Born in London in 1902, Brill spent part of his early childhood in Yorkshire returning to London during the First World War. At the age of 13, he was living in lodgings in London, working in a City office and self-funding evening classes at St Martins School of Art. There followed a scholarship to The Slade in 1921, where he studied under Henry Tonks, whose teachings are evident in Brill’s monumental figures.
In 1927 he won the Prix de Rome for Decorative Painting and subsequently spent two years at The British School in Rome. Brill then went on to teach at Blackheath School of Art before spending three months painting in Egypt.
Like so many artists born in the early 20th Century, Reginald Brill found it difficult to make ends meet from painting, so he decided to pursue teaching as an alternative source of income. He applied for the job of Head Teacher at Kingston School of Art and took up the post in January 1934. Brill found it bohemian and chaotic, so he proceeded to inject enthusiasm, order and discipline. Within five years a £100,000 purpose-built School of Art was opened in Knights Park. Under his skilled and totally dedicated direction Kingston established a national reputation for excellence.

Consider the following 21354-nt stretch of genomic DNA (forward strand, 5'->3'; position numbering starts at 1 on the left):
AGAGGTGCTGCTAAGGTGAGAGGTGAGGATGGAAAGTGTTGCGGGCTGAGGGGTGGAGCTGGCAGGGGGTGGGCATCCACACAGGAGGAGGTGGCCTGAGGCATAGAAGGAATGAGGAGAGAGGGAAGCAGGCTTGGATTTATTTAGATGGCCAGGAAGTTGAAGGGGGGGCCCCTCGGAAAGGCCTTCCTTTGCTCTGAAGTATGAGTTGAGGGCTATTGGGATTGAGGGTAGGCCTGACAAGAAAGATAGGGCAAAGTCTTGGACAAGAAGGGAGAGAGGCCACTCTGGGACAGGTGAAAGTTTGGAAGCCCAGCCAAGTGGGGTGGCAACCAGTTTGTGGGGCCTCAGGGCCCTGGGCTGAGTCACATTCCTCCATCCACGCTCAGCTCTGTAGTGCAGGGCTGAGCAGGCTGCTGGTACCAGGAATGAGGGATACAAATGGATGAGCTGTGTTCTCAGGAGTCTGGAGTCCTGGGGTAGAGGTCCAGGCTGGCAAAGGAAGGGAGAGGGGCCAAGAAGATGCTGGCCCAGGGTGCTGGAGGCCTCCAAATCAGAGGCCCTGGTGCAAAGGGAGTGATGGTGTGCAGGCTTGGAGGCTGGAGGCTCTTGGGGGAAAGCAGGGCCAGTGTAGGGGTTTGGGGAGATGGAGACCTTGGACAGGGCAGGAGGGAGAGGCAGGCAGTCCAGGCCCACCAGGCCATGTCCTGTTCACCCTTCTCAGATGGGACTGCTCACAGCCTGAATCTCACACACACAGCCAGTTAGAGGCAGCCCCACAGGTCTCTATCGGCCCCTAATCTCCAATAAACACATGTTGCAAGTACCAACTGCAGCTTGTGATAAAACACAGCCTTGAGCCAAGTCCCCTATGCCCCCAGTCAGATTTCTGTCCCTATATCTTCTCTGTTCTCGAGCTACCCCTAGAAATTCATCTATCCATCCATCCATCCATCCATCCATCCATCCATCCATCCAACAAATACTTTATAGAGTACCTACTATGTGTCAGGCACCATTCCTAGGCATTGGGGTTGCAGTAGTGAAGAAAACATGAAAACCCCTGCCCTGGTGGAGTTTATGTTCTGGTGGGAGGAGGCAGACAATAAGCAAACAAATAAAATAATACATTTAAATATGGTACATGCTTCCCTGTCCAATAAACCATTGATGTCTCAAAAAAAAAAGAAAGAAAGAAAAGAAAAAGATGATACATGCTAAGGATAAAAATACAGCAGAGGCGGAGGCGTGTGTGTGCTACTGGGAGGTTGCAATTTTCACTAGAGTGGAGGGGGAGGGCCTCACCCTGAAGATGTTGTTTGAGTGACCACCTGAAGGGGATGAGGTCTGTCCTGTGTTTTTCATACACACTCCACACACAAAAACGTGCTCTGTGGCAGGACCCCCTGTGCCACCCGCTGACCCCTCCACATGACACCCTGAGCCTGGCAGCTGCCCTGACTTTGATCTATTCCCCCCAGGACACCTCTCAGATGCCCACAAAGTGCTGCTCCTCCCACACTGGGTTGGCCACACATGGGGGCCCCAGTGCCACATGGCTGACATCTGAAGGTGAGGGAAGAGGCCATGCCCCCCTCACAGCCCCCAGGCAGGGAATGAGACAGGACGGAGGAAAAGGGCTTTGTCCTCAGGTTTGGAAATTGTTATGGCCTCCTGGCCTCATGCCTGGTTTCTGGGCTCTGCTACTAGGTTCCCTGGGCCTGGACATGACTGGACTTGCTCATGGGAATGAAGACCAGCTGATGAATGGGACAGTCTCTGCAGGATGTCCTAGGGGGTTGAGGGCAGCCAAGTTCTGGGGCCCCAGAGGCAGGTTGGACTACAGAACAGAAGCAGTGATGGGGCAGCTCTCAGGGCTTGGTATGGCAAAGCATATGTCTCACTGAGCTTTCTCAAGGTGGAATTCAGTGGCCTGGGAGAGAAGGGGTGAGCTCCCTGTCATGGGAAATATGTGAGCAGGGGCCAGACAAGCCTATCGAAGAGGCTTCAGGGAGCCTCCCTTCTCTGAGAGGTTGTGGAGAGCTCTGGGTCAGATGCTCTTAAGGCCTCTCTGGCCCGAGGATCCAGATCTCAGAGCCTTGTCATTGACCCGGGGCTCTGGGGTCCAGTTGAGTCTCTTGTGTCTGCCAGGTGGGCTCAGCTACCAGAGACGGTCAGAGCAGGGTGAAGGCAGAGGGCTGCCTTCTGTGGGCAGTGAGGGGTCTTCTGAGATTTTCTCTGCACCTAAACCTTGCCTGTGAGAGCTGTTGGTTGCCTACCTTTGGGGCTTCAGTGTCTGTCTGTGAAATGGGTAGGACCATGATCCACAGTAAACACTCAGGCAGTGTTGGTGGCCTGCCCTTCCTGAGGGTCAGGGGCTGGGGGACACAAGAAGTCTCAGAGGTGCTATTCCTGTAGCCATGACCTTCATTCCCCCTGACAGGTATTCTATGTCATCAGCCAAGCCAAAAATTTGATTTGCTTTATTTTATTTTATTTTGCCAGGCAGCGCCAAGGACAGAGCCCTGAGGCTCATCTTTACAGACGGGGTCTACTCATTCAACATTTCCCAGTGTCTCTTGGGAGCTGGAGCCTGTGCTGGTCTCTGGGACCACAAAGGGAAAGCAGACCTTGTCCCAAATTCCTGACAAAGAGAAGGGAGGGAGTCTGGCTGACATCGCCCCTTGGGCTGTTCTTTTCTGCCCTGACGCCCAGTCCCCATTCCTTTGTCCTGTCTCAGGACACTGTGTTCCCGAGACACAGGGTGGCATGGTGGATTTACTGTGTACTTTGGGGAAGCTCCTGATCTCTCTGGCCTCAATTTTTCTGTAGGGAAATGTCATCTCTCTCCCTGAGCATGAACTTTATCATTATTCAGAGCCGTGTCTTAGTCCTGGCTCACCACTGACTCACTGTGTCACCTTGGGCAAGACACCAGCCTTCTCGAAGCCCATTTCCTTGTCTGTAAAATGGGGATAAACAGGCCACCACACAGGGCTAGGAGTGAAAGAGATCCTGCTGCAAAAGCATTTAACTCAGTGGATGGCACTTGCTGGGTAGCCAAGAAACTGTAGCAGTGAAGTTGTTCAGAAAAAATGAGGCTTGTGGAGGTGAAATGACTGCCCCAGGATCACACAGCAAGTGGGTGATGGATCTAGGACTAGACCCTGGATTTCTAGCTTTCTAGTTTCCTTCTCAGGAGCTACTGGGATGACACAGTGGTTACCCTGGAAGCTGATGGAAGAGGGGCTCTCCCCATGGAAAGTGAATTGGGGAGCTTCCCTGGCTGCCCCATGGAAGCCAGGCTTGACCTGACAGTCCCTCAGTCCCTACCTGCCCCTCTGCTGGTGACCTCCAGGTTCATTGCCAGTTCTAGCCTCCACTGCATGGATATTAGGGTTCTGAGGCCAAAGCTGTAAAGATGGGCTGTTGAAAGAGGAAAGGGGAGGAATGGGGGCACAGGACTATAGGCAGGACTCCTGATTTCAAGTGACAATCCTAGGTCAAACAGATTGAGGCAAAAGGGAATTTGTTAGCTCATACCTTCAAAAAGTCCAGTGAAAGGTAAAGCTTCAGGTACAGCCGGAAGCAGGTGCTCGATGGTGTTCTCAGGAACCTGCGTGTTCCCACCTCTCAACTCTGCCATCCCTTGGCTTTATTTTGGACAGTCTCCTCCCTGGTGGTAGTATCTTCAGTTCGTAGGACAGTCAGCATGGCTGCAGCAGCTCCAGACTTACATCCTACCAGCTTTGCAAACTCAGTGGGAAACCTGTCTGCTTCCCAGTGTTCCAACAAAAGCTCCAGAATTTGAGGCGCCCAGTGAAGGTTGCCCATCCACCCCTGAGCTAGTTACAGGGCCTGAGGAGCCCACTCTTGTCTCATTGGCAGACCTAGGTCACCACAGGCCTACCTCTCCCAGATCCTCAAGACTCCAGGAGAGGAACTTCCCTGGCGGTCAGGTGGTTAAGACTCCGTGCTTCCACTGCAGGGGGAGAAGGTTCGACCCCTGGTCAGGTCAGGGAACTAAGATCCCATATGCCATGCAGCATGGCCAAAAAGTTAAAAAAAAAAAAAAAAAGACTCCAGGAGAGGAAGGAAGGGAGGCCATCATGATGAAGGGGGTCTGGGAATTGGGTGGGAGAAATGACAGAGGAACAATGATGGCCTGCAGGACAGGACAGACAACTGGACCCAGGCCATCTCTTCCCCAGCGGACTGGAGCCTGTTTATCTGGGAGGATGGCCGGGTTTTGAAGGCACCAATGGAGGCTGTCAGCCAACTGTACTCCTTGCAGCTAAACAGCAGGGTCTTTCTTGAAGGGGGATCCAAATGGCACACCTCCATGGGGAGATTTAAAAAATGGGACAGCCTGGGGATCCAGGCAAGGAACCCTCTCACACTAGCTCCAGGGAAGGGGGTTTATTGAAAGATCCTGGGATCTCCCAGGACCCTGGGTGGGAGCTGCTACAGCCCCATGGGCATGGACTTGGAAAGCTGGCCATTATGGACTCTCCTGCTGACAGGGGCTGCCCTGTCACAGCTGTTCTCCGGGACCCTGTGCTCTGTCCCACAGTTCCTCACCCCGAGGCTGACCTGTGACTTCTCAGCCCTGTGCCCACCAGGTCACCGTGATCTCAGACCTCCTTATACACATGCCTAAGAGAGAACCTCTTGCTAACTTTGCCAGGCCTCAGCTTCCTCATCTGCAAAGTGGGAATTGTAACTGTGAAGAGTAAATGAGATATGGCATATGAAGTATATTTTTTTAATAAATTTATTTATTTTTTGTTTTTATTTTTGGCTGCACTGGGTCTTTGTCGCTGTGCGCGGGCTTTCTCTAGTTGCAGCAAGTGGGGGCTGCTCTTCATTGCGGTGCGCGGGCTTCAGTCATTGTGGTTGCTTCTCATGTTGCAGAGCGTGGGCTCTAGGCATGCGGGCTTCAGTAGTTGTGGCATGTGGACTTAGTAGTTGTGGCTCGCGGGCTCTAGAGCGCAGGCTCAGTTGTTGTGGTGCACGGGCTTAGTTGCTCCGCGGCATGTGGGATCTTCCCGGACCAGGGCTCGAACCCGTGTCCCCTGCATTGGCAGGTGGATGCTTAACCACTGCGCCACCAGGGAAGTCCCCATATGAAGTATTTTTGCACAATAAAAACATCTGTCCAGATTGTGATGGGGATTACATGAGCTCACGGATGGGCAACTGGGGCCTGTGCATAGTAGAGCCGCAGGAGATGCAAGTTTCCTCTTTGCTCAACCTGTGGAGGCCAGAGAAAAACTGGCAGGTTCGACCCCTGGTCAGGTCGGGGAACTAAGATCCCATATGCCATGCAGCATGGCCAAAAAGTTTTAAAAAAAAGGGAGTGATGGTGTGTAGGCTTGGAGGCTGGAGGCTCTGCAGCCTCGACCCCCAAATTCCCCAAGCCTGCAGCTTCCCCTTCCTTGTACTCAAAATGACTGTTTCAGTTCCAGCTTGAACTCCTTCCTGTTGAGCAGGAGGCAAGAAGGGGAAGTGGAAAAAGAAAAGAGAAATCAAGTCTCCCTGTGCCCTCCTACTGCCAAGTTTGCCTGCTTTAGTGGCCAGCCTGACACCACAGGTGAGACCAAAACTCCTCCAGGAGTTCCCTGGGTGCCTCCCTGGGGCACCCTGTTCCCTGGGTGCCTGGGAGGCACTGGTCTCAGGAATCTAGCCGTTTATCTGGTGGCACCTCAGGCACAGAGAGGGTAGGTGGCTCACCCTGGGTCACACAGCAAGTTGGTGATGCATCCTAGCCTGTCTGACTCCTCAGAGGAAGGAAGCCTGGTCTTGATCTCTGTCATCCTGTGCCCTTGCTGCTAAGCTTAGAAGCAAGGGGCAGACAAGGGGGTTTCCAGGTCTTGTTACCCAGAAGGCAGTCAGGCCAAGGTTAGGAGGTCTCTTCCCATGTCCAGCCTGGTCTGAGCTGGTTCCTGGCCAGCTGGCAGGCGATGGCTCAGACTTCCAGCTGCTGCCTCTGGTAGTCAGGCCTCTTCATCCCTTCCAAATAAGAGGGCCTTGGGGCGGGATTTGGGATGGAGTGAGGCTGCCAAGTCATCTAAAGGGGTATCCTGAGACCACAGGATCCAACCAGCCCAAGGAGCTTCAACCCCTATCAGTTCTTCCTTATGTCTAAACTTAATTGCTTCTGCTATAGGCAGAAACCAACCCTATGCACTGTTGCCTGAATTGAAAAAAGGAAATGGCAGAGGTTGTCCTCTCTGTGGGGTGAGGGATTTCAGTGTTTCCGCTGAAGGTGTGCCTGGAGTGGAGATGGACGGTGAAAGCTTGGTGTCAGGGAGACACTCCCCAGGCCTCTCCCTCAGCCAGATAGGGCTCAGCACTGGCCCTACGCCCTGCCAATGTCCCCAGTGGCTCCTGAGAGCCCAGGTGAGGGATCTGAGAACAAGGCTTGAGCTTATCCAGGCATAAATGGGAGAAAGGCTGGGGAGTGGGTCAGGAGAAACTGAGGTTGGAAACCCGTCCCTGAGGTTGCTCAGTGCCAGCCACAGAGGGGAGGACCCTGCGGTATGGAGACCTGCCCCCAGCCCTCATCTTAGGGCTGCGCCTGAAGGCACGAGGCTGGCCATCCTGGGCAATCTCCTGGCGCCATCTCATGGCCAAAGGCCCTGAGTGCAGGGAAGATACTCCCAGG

Brill gained huge respect and admiration from the hundreds of pupils who studied under his 30-year leadership.
He published two books, Modern Painting 1946 and Art as a Career 1962, both bearing a strong educational angle. He regularly exhibited along with leading artists of his era at The Royal Academy, in all some 45 paintings and acutely observed drawings. His perfectionism, astute powers of observation and relentless research can be seen in his paintings which reflect mid-20th century British Art at its most typical. Like Stanley Spencer and William Roberts, he devoted much of his time pursuing a constant theme. His major series of work, known as 'The Martyrdom of Man', was produced in parallel to his career as a teacher. These paintings reflect his care for fellow man and sensitively depict people at work, e.g. Linemen, Waiting Room, Rest, and most notably Rural Roadworks.
Brill retired from Kingston School of Art in 1962 and lived out his remaining years at Little Hall, Lavenham, Suffolk.